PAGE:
Have you ever sent an email out to your employees asking them to do something or communicating a new process and they just didn't get on board? You may have clearly laid out all of the steps needed and attached the new forms, but alas, you felt like you were pushing a stone up a hill trying to get folks to change their ways.
I trust that your email is well worded and has all of the necessary details, but an email just won't do.
What you need is a simple communications plan. A plan that includes the what, the who, and the how of the communications before, during, and after the change. OK, I know when I put it that way, it seems complicated, but take if you download the free worksheet at the bottom of this post you will see it is really a simple matrix.
WIIFM is the most popular radio station out there: What's In It For Me. As you plot out what you are going to share with your employees be sure to include the WIIFM. You will also want to include how the process will change (yes, this is where the details and any new forms fit in).
The who is two-fold: who is sending the message and who will be receiving the message. As much as the Head of HR (or Finance, or IT) would like to believe that their words carry power (and they do), some messages are better received when sent by the CEO. If your goal is to drive change in behavior, be humble when deciding who should send the message.
Communications can be sent is many different ways: emails, in person meetings, payroll stuffers, posters, courier pigeons. OK, the last one probably won't work too well, but feel free to brainstorm here... don't let yourself get trapped to the quicksand that email inboxes can become.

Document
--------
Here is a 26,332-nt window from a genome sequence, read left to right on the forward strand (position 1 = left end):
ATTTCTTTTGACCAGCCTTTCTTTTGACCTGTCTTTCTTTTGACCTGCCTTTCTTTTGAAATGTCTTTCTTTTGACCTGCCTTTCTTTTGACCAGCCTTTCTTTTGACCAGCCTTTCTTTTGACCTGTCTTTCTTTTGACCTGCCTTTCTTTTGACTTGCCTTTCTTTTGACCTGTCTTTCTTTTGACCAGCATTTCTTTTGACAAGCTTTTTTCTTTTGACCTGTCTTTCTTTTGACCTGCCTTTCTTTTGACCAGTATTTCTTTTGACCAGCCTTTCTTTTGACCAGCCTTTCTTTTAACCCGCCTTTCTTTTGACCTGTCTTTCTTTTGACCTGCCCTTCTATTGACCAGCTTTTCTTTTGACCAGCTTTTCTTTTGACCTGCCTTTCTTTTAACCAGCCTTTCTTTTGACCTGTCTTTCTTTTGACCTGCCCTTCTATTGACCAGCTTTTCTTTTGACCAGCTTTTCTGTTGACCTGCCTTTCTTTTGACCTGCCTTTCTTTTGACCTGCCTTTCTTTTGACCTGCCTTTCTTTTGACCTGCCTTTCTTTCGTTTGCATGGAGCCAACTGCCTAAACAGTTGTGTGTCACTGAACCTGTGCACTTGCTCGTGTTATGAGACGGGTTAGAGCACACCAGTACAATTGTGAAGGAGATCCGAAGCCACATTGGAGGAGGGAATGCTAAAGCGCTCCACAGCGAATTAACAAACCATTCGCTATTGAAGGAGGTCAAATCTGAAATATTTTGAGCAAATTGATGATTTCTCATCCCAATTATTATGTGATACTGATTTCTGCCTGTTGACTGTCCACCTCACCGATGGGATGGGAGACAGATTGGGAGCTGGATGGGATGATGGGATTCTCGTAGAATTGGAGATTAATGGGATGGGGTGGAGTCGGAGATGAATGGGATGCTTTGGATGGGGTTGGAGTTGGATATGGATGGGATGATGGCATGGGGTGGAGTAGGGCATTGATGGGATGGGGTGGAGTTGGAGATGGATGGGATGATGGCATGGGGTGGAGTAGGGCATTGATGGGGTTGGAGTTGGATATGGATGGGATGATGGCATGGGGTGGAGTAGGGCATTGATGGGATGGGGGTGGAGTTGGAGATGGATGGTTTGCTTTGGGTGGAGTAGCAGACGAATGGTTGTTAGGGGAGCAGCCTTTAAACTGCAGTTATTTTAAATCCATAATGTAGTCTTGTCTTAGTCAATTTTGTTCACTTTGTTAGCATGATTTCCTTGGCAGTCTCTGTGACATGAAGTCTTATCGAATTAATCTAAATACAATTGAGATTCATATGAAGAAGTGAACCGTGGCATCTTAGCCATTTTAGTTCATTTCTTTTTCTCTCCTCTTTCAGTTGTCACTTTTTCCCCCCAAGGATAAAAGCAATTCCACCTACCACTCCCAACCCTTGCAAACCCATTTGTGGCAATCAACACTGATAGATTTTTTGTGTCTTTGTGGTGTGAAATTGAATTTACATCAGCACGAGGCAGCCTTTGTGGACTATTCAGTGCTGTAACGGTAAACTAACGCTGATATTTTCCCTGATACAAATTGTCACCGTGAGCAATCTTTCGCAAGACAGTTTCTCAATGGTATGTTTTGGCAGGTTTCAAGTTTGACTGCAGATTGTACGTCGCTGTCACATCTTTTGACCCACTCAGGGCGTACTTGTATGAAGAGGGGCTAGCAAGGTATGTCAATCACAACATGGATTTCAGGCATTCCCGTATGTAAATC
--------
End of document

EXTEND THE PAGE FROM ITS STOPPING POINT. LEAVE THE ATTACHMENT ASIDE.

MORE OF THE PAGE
The Before, During, and After
Some changes are like turning a page in a book, one day your employees will do things one way, and the next you want them to do it differently. In this case, the "during" phase is non-existent, so ignore that column. In other changes, like employee surveys or benefits enrollment, you are asking your folks to do something during a period of time. It is important to think through what communications should be shared during this time. Following up after a change closes the loop for your employees. It also gives you an opportunity to share the impacts, participation, or needed reinforcement of the change - take advantage.
Spending some time up front on a communications plan will help you create a bigger impact from change, increase participation in your efforts, and alleviate stress (you may still push a rock or two up a hill, but they will be smaller and the hill shorter).
Download the Communications Plan Worksheet here: